Your Complete Guide to the Chicago Blues Scene
COREY DENNISON BAND
Corey Dennison Band
by Greg Easterling
It's hard to say what a typical bluesman looks like these days but it is safe to say Corey Dennison doesn't fit any neat stereotype. On the cover of his new Delmark Records release, Corey Dennison Band, Dennison sports a Mohawk, bleached goatee, a dangling earring and tattoos. It's really no big deal, just a sign that the blues keeps evolving from one generation to another with changing visuals and fashions. If Dennison's strong new album is any indication, he'll be a leading figure on the Chicago blues scene for years to come because it's such an appealing brew of intoxicating blues styles.
The opening track is a rousing invitation to enter in and “Getcha' Pull!” of grandma's moonshine liquor. “Not too sweet, it's not too sour/just a little shot from a Mason jar”. Dennison and his band concoct a music stew of Creedence influenced swamp rock blues with a touch of Elvin Bishop. “Aw Snap” is another irresistible groove thing that rolls off Dennison's fingers, quoting from blues legend Albert King and Dennison's former employer Carl Weathersby. With its tongue-in-cheek references to car trouble, band problems, workplace woes and the police, Dennison confesses he “can't win for losing, but at least I still got my guitar!”
On “Tugboat Blues”, transportation is the inspiration as Dennison taps into Chicago style blues. There's a bit of “Key To The Highway” here musically as Dennison encourages the object of his affection to “blow your whistle”.
Guitarist/keyboardist Gerry Hundt is Dennison's invaluable partner, co-writing ten original songs together. Formerly with Nick Moss, Hundt also contributes two of his own including “The Deacon” which is notable for its driving beat, powered by the rhythm section of drummer Joel Baer and bassist Nik Skilnik, plus the funky groove guitar that punctuates the track.
Next, Dennison downshifts into some sweet soul music with “Room To Breathe”. At times a bit reminiscent of “Rainy Night In Georgia”, this song is a great match for Dennison's soulful vocal delivery and boasts one of the album's tastiest guitar solos. Lyrically it's a plea for deliverance. “Can't get the blues off of my shoulders/just won't let me be.” The confession continues, “It's getting harder as I get older/and I need some room to breathe.” It's hard to hear that kind of sentiment without being somehow moved.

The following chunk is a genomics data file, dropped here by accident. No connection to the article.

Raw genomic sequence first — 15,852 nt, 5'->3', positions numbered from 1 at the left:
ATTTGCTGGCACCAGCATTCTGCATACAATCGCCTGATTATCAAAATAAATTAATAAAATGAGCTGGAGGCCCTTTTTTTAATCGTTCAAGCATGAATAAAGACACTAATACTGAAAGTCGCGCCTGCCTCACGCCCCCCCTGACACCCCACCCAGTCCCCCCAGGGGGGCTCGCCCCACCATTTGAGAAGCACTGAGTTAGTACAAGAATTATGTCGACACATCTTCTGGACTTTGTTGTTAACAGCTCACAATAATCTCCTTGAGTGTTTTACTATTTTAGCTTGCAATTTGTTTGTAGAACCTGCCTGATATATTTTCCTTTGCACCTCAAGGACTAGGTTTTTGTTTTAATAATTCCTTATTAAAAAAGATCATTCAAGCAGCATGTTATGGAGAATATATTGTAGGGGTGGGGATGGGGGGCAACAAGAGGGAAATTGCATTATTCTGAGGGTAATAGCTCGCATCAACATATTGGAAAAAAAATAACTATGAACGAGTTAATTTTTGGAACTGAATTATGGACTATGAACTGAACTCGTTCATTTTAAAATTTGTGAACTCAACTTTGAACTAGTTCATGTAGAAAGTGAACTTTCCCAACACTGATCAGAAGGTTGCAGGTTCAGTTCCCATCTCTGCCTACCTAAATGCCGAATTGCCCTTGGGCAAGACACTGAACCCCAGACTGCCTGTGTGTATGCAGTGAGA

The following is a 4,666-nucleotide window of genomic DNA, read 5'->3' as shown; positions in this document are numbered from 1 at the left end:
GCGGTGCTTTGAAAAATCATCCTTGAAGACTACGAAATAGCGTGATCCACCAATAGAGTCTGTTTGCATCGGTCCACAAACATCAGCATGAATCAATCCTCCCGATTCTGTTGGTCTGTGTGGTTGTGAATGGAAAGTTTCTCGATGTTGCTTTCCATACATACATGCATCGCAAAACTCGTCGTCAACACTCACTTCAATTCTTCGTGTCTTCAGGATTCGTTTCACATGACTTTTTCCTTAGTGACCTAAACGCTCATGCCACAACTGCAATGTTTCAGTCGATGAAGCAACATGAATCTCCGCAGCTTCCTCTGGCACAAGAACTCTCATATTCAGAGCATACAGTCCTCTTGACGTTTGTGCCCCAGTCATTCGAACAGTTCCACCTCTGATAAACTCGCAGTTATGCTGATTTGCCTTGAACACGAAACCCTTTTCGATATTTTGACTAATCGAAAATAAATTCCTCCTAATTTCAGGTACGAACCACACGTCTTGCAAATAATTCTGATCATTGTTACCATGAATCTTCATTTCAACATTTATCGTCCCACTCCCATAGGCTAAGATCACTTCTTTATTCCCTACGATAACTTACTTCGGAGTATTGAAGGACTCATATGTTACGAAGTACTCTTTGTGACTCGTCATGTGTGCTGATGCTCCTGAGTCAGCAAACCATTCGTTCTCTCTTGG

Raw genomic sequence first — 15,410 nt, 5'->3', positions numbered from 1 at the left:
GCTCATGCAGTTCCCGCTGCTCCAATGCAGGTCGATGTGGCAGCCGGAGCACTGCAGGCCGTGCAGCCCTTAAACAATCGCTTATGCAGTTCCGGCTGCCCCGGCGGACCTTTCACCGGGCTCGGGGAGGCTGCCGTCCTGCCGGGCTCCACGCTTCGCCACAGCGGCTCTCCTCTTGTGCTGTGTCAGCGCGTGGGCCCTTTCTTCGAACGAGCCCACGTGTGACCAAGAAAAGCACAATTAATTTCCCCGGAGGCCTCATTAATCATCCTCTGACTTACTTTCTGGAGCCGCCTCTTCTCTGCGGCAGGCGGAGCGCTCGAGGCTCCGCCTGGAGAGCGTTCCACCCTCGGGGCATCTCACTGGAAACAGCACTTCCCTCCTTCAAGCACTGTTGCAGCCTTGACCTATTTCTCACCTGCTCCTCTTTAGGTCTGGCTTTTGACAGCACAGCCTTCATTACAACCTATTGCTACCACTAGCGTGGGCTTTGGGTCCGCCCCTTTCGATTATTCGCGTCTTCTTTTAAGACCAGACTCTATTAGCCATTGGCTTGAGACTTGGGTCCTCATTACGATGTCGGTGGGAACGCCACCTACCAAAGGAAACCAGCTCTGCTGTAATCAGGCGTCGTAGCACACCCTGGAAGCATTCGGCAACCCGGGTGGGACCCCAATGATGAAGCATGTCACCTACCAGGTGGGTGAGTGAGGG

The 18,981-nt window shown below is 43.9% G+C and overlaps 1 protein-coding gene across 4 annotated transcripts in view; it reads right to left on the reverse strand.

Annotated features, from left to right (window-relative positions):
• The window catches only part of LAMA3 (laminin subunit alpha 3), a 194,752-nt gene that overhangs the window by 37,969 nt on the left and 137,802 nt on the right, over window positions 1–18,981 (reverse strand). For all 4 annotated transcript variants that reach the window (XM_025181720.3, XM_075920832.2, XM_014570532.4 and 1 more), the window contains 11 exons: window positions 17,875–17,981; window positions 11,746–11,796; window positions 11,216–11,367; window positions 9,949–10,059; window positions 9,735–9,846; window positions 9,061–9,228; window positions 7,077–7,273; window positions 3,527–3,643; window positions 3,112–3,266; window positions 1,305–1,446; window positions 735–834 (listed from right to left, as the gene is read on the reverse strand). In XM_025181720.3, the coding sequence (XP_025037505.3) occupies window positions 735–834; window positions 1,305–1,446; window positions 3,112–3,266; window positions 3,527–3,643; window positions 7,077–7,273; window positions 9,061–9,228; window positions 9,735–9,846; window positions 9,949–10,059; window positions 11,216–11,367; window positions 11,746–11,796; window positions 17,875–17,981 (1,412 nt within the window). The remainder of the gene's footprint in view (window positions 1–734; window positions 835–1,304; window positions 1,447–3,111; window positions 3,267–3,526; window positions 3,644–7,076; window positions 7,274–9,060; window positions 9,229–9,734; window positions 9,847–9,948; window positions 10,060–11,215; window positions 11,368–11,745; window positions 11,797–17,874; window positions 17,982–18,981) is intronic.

“Don't Say You're Sorry” is another shot of soul, featuring sweet melody, finger snappin’ rhythm and nice backup harmonies. “A Fool's Goodbye” is slow blues with a familiar theme; a woman has Dennison confused about the nature of their relationship. “Do you want me for your lover/or do you want me for a friend.” Dennison’s emotional guitar solos and vocals echo the sentiment.
The instrumental “Jasper's Hop” is a speedy walkin' blues giving the band a bit over five minutes to stretch out and is another showcase for Dennison's very appealing sounding guitar skills. “Strange Things Happenin'” is a Chicago blues from the pen of Gerry Hundt while “Good Enuff” closes the CD with a lingering query lyrically: “Every day I ask the same question/Am I ever good enough?”
But there's no question at the end of this album that you have just been treated to a versatile sounding blues release to which you'll want to come back again and again.
Corey Dennison had an almost classic early exposure to music. Born down in Chattanooga, he moved between Tennessee and Georgia, listening to late night regional radio with its mix of blues, country, soul and gospel. It's been a source of inspiration for many and Dennison is no exception, with a definite Southern sensibility about his sound.
In his Delmark bio, Dennison enthuses, “I just loved the way soul music made me feel from my head to my toes....songs from Wilson Pickett, Curtis Mayfield and Sam Cooke.” It's probably no coincidence that two of those three, Mayfield and Cooke, are inextricably linked to Chicago's R&B and gospel heritage in so many ways.
An uncle who was a musician was also an important early influence on Dennison. He recalls sneaking into clubs when he was underage alongside his kin where he witnessed legendary blues figures Albert King, Albert Collins and Junior Wells. They left a lasting impression as Dennison recalls, “This is where it became clear to me. I wanted to be a bluesman.”
He connected with one of Chicago's most respected blues club performers, Carl Weathersby, spending twelve years in his band and sharing local stages with the legendary Buddy Guy as well as with mainstays Jimmy Johnson and The Kinsey Report. He also rubbed elbows with Derek Trucks, John Mayer and Robert Randolph.
Eventually Dennison pushed out on his own in early 2013 with regular appearances at respected local clubs such as Buddy Guy's Legends, Rosa's and Harlem Avenue Lounge. A live album followed later the same year and then he toured internationally with Sugar Blue. The Corey Dennison Band CD is his Delmark Records debut, an affirmation of arrival from one of our most historic blues and jazz record labels. Dennison now holds down a weekly residency at Kingston Mines, replacing his former boss Carl Weathersby, who has moved to Austin, TX.
Dennison's new disc is an album that doesn't disappoint, constantly renewed by his versatile approach and the varied nature of this homegrown American musical style called the blues. The Corey Dennison Band disc is already one of 2016's top releases, destined to wind up on many “best of” lists later on this year.
Greg Easterling holds down the 12 midnight – 5 a.m. shift on WDRV (97.1 FM) He also hosts American Backroads on WDCB (90.9 FM) Thursdays at 9 p.m.